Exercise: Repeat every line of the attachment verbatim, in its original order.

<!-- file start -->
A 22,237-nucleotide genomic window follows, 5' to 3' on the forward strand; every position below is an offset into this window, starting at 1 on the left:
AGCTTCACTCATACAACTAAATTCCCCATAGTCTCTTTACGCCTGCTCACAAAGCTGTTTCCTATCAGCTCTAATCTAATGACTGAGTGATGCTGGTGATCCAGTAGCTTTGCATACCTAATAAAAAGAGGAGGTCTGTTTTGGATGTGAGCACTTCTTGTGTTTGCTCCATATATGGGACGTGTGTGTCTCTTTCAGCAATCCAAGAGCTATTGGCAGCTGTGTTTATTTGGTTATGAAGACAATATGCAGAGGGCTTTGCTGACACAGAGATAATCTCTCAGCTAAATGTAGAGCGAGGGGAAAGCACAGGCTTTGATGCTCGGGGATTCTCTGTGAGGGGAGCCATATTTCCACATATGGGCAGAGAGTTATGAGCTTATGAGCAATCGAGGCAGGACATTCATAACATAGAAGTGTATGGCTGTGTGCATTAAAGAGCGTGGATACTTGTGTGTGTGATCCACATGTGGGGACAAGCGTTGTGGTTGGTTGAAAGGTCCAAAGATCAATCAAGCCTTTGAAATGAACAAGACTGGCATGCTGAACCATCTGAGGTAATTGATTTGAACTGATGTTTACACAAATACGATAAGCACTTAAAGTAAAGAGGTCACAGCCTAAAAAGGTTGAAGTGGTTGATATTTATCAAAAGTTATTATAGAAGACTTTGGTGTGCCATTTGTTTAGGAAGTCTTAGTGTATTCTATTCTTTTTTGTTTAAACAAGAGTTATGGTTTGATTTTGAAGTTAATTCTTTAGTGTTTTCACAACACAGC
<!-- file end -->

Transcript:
A 22,237-nucleotide genomic window follows, 5' to 3' on the forward strand; every position below is an offset into this window, starting at 1 on the left:
AGCTTCACTCATACAACTAAATTCCCCATAGTCTCTTTACGCCTGCTCACAAAGCTGTTTCCTATCAGCTCTAATCTAATGACTGAGTGATGCTGGTGATCCAGTAGCTTTGCATACCTAATAAAAAGAGGAGGTCTGTTTTGGATGTGAGCACTTCTTGTGTTTGCTCCATATATGGGACGTGTGTGTCTCTTTCAGCAATCCAAGAGCTATTGGCAGCTGTGTTTATTTGGTTATGAAGACAATATGCAGAGGGCTTTGCTGACACAGAGATAATCTCTCAGCTAAATGTAGAGCGAGGGGAAAGCACAGGCTTTGATGCTCGGGGATTCTCTGTGAGGGGAGCCATATTTCCACATATGGGCAGAGAGTTATGAGCTTATGAGCAATCGAGGCAGGACATTCATAACATAGAAGTGTATGGCTGTGTGCATTAAAGAGCGTGGATACTTGTGTGTGTGATCCACATGTGGGGACAAGCGTTGTGGTTGGTTGAAAGGTCCAAAGATCAATCAAGCCTTTGAAATGAACAAGACTGGCATGCTGAACCATCTGAGGTAATTGATTTGAACTGATGTTTACACAAATACGATAAGCACTTAAAGTAAAGAGGTCACAGCCTAAAAAGGTTGAAGTGGTTGATATTTATCAAAAGTTATTATAGAAGACTTTGGTGTGCCATTTGTTTAGGAAGTCTTAGTGTATTCTATTCTTTTTTGTTTAAACAAGAGTTATGGTTTGATTTTGAAGTTAATTCTTTAGTGTTTTCACAACACAGC